Dave Linthicum sketched a radical view of enterprise IT this week in a Computerworld article focusing on mashups. In it, he links three trends: SOA, mashups and SaaS. The general idea is that SOAs, with their component-based approach to creating applications, will result in lots of services that can be mashed. And the SaaS market will expand to include third-party Web services that can be called by these mashups even though the services reside beyond the firewall.
It's a particularly compelling vision because it makes economic sense. The Saas model in general is rapidly gaining acceptance by CIOs. McKinsey reported a jump in their interest from 38 percent in 2005 to 61 percent in 2006. Bob Brauer, CEO of third-party Web services vendor StrikeIron characterizes the market for external Web services as "doing tremendously well."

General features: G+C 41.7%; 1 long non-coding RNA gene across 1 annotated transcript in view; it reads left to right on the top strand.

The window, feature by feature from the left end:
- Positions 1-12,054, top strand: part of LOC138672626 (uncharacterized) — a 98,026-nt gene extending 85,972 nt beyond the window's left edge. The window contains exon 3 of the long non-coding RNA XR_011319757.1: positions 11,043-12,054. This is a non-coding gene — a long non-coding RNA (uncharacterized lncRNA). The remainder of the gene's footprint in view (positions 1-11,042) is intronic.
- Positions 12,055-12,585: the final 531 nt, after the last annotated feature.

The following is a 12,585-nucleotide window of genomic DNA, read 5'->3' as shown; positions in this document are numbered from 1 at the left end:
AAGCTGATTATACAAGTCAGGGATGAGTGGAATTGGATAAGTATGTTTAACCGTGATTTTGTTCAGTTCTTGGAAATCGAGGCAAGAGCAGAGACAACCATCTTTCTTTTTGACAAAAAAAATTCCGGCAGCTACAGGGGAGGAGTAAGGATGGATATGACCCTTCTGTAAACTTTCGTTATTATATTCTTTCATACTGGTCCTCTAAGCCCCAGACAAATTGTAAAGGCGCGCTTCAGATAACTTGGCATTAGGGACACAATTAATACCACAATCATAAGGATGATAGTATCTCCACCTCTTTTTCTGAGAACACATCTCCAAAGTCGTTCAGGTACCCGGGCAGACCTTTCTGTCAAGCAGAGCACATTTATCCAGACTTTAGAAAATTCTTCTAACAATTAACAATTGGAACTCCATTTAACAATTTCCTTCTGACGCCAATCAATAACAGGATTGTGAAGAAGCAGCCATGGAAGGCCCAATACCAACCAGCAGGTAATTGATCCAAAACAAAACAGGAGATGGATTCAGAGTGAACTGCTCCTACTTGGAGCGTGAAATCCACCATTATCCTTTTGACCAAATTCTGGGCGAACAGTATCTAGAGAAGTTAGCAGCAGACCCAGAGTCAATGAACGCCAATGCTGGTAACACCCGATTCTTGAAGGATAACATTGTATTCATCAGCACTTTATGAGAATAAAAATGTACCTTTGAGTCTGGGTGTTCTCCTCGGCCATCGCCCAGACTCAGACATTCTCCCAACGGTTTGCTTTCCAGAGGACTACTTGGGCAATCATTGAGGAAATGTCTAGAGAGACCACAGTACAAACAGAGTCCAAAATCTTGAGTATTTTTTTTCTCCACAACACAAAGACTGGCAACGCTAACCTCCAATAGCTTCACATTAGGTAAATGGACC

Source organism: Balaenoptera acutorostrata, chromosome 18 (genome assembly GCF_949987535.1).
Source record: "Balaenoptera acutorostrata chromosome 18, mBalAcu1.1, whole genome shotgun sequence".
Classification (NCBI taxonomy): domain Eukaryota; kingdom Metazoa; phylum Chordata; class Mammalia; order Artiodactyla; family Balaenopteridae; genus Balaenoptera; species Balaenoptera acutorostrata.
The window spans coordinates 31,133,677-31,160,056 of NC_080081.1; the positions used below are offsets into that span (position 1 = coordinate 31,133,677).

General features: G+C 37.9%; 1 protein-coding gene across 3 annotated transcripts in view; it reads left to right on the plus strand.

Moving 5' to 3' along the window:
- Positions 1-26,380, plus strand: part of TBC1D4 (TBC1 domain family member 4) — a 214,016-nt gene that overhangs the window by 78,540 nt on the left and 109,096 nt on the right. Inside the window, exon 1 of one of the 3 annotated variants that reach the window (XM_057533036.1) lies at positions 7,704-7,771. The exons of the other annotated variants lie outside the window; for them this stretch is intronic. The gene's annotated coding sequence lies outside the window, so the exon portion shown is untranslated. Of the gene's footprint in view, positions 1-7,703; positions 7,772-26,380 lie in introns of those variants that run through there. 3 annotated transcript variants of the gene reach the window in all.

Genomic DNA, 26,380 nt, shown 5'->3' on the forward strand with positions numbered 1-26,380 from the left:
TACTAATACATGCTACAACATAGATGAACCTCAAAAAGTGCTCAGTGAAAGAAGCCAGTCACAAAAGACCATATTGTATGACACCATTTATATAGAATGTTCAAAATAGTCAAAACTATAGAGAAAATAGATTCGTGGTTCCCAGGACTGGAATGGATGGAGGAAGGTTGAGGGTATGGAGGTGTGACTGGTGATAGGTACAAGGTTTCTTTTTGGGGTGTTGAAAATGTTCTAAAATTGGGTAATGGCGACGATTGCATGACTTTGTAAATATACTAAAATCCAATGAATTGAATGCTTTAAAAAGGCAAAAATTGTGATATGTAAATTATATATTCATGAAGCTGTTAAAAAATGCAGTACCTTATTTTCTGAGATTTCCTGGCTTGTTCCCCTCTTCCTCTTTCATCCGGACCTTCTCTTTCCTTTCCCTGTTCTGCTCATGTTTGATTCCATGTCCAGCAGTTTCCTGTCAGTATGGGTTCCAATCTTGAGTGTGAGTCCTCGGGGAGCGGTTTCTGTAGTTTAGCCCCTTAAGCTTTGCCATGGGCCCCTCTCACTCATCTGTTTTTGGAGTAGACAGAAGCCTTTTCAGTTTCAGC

The era of porous firewalls where much of the code lies outside isn't exactly around the corner. As Linthicum points out, there are significant security and business continuity concerns. What happens if a mission-critical service crashes and it's outside your control? And there's a more fundamental issue. Today's mashups are typically tightly coupled, and the whole basis of SOA is loose coupling. So we've got a few years to go before this vision becomes reality.